Gov. Andrew Cuomo’s effort to campaign for re-election as a master builder of new infrastructure has been undermined by headlines about New York City’s crumbling subway system. Meanwhile, much less public and political attention is being paid to his management of another major transportation asset: the New York state highway system.
To those who don’t get north of the city’s suburbs, Cuomo’s talk of an “even” economic recovery across the state may sound fine. But a new report from the Empire Center’s E.J. McMahon highlights the ugly facts.
It’s a tale of two states — upstate and downstate.
Upstate New York’s economy has added just 6.3 percent more jobs since 2010, among the worst performances in the nation, according to a study released Tuesday.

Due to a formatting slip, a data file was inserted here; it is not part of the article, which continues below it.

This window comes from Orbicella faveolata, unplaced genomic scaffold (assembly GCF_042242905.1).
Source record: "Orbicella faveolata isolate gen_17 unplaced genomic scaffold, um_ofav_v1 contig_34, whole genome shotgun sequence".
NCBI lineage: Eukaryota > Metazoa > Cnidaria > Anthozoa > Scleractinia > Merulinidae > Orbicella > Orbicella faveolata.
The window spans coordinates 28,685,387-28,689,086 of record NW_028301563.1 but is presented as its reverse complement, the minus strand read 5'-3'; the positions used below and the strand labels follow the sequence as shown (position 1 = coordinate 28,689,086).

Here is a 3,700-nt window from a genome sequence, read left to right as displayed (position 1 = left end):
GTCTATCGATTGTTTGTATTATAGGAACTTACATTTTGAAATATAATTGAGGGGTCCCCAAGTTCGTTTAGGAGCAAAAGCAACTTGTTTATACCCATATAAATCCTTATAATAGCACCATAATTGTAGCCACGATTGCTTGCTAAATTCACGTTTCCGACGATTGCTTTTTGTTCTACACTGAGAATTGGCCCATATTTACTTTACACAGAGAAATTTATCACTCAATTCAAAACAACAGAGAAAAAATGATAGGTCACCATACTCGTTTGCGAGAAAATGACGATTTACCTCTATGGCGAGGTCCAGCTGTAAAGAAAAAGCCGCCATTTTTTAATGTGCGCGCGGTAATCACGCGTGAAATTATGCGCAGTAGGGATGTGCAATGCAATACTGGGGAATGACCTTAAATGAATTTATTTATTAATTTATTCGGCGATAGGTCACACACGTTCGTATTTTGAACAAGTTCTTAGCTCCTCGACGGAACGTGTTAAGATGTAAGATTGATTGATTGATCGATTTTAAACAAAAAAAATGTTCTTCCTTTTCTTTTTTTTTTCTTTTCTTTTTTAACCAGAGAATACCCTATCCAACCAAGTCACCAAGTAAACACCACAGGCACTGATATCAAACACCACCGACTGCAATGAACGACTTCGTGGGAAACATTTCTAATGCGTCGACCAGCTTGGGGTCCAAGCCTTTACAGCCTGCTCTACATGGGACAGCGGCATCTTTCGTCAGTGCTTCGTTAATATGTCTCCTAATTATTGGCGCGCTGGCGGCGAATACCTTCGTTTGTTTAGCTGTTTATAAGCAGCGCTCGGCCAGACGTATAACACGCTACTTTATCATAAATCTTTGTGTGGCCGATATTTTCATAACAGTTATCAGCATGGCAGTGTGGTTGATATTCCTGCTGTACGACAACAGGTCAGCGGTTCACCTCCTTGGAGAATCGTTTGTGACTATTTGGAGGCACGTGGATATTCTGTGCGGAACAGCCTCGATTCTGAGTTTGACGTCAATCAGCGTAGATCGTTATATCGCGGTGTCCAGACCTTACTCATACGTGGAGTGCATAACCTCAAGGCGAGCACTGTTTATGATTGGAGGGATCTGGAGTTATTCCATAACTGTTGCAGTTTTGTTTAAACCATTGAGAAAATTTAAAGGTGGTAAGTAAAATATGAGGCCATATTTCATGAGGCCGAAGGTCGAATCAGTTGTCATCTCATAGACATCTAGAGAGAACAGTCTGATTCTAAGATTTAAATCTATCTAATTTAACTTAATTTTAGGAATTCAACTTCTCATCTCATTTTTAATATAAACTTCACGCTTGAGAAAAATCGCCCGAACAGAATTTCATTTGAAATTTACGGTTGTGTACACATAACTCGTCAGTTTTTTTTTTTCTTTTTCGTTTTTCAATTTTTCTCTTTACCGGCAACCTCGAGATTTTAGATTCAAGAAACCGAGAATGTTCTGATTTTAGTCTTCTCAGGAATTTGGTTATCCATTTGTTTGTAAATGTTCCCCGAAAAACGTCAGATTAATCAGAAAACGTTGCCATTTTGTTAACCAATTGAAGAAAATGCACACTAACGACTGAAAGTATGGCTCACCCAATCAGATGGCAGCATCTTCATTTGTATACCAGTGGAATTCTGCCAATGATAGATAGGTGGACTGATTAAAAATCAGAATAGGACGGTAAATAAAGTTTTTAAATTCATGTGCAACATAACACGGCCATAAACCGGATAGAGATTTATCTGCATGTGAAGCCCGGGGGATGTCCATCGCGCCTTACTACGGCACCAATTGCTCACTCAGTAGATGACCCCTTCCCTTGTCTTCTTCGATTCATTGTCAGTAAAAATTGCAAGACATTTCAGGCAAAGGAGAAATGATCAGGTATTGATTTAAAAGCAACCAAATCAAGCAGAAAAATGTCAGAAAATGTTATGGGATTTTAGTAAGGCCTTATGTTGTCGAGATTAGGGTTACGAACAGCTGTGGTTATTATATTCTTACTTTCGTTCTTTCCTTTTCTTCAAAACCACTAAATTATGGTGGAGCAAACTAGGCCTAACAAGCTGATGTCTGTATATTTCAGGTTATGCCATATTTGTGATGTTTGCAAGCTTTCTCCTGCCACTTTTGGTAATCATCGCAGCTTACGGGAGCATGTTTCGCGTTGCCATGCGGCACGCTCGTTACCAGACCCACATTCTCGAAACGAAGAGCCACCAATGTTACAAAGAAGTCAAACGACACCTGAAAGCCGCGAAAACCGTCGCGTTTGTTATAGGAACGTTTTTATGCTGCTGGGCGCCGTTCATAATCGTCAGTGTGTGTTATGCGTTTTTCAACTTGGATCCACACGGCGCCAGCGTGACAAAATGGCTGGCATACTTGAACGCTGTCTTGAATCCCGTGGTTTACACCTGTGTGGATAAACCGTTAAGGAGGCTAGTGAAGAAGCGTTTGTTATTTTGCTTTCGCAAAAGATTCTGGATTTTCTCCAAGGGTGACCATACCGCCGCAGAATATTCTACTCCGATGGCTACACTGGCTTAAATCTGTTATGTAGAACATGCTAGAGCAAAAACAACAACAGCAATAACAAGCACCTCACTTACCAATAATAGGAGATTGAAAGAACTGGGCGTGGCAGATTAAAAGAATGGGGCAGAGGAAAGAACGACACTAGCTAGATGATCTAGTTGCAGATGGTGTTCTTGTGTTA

There has been a sharp and growing economic divide between upstate and downstate.
This weekend, just days ahead of a primary that polls say he’ll win handily, Gov. Andrew Cuomo will take the wheel of Franklin D. Roosevelt’s refurbished 1932 Packard for a celebratory drive across the replacement for the old Tappan Zee Bridge.
Gubernatorial candidate Cynthia Nixon cited a lot of statistics in favor of single-payer health care in her debate with Governor Andrew Cuomo on Wednesday, but most of them were confused, misleading or false.
When it comes to rhetorical use of upstate New York unemployment statistics, Governor Cuomo is consistent. Unfortunately, he's consistently misleading.
The latest example came at today's ribbon-cutting today for the new 136,000-square-foot Expo Center at the state fairgrounds in Syracuse, where Cuomo delivered a roughly 25-minute stream-of-consciousness riff that focused on what he portrayed as an economic turnaround in upstate and the Syracuse area.
This is only the latest instance in which politics seem to be taking precedence over public interest at a consumer-focused regulatory agency.